Compromise, Compromise, Compromise
“There must always be compromise, compromise, compromise”. Ravi was the twenty-nine year old tour guide who introduced us to the fascinating city of Jaipur, India. Ravi had been married for five years and had a three-year-old son. Like most young people in India, Ravi agreed to let his parents chose a bride for him. Ravi told us before his wedding day he had never seen his wife in person, although they’d talked on the phone and exchanged e-mails. We visited an astrological museum with Ravi and he explained the important role astrology plays in people’s lives in India. His parents carefully consulted astrologers before picking the day for his wedding to insure his marriage would be fruitful and long lasting. I asked him if most arranged marriages were successful. He smiled and said, “Yes, but there must always be compromise, compromise, compromise”. I laughed and told him when you marry for love compromise is also the key to a happy marriage.
Ravi’s wife is a teacher and that was Ravi’s former profession as well. He taught high school history but was only earning $200 a month. Since he spoke English fluently he decided to try being a tour guide. This has vastly improved his annual income.
Ravi’s home is on the same yard as his parents’ house. His brother, who is a lieutenant colonel in the Indian army and an avid polo player, also has a house on the same yard and lives there with his wife and three children. Ravi says when his parents die the land will be split equally between the two brothers. Ravi hopes someday his son will build a house on the family land as well. “Good children live with their parents in their old age and look after them”, he says.
Ravi was wearing Western clothes. He told us while this is acceptable for men; women are more respected if they dress traditionally. His wife wears jeans and T-shirts at home but always puts on a sari when leaving the house. Ravi had red dye in his black hair, as do many men in India. I asked Ravi about it and he laughed and said the color is to cover streaks of gray. Red henna is the fashionable hair color choice in India.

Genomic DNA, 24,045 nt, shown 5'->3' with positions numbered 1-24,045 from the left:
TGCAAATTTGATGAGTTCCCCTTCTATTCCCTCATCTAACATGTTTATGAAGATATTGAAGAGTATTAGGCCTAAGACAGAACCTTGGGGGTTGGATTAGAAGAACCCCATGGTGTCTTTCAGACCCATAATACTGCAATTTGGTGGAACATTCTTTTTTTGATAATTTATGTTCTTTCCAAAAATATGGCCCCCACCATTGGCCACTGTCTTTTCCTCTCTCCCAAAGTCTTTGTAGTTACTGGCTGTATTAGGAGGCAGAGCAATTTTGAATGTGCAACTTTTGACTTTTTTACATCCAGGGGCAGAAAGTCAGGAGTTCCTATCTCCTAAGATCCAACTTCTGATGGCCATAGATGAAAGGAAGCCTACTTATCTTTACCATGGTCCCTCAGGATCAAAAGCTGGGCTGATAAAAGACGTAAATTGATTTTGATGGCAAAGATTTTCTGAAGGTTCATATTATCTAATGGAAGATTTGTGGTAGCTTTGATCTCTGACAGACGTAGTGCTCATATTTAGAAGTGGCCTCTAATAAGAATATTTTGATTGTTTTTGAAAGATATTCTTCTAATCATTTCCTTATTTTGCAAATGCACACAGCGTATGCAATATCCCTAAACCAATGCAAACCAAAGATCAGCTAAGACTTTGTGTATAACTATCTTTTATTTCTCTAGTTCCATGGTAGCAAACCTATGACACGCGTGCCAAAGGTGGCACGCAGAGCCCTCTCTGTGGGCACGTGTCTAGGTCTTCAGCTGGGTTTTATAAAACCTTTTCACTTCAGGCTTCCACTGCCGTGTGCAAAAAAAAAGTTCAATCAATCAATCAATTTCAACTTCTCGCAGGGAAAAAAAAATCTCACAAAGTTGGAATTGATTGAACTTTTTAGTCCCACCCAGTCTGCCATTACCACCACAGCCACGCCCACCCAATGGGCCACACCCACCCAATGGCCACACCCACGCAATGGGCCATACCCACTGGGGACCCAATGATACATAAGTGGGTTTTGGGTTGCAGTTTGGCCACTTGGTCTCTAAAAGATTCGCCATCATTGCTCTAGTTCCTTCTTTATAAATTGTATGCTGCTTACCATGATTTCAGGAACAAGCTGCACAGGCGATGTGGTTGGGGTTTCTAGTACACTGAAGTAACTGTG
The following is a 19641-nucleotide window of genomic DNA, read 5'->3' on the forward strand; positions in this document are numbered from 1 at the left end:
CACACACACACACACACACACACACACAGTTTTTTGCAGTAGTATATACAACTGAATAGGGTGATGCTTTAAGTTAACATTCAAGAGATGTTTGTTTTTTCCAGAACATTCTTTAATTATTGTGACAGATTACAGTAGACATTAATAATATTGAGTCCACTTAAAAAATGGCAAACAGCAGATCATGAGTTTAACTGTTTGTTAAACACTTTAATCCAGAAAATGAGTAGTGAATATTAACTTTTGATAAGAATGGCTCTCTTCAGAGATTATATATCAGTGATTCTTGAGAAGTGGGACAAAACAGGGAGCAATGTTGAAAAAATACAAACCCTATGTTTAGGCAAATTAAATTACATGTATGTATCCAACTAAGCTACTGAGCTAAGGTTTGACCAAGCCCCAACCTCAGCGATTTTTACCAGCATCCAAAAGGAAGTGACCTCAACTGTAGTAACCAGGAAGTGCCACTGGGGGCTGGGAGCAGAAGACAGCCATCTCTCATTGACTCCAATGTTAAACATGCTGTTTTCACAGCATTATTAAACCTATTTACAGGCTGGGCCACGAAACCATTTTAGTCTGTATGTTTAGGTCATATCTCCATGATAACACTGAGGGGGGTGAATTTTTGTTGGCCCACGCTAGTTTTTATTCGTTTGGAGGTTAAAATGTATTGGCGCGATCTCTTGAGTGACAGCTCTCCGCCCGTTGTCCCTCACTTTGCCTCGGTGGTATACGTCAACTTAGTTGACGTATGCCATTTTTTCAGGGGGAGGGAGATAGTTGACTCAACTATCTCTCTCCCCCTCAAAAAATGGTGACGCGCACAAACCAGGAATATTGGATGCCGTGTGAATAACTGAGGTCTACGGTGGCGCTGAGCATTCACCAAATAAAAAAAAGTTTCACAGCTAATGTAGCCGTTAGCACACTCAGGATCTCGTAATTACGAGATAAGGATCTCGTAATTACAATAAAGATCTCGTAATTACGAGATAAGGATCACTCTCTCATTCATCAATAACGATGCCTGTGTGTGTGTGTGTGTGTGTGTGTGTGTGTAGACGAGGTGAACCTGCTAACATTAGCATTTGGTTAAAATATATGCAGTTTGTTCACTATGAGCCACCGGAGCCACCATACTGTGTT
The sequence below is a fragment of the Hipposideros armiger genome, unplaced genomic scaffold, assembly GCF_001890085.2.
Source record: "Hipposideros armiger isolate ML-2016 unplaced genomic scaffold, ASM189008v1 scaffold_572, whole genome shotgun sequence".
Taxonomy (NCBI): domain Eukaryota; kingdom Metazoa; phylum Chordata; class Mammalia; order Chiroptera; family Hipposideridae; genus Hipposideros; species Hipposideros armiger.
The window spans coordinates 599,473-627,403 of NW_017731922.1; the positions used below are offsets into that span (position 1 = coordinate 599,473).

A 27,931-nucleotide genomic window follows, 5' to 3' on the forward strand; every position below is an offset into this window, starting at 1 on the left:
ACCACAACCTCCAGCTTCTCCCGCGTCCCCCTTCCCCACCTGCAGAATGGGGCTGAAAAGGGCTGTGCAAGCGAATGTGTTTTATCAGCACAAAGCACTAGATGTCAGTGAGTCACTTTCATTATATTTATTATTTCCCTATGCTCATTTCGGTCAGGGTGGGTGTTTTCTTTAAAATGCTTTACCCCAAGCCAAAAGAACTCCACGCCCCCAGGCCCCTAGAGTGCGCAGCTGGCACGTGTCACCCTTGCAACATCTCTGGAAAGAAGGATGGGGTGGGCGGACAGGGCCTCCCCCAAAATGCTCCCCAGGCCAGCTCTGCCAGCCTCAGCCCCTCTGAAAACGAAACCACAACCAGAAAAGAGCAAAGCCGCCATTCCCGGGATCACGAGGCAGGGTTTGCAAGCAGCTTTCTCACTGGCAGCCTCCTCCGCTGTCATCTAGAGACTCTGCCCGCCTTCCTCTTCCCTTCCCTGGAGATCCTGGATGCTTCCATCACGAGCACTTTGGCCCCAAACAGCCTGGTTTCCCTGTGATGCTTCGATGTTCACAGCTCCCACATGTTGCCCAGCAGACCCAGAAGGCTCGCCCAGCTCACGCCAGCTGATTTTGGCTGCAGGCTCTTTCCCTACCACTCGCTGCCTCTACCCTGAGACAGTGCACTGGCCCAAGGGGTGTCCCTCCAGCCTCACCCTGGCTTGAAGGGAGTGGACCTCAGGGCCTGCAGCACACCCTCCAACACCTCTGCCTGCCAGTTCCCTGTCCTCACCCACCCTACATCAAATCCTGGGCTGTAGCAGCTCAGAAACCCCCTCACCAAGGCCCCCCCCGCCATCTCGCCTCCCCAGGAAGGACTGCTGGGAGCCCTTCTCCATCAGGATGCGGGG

Ravi told us his middle and last names identify his caste and sub caste. Ravi’s family belongs to the military caste. I wanted to know more about his sub caste but he said the ancient caste system, which is still important in India, is extremely complicated and impossible to explain to Westerners.
Ravi was gregarious and knowledgeable. He encouraged us to ask as many questions as we liked about India. I’d been dying to find out more about all the cows roaming the streets of every city. Ravi explained cows are sacred to Hindus because their deity, Lord Krishna was a cow herder. He said every cow actually belongs to a family and goes back home for the night. I also wondered why so many people urinate and defecate in the street. Ravi said its because Indian cities simply have no public washrooms.
Ravi was very curious about the notes I was making during our tour. I explained I was a writer who often posted travel pieces on a website called Things Asian. Ravi asked me if I was going to write about him and I assured him I would. He’s already e-mailed me and told me he’s checking the website to see if he’s been featured yet. So here you go Ravi! This article is just for you!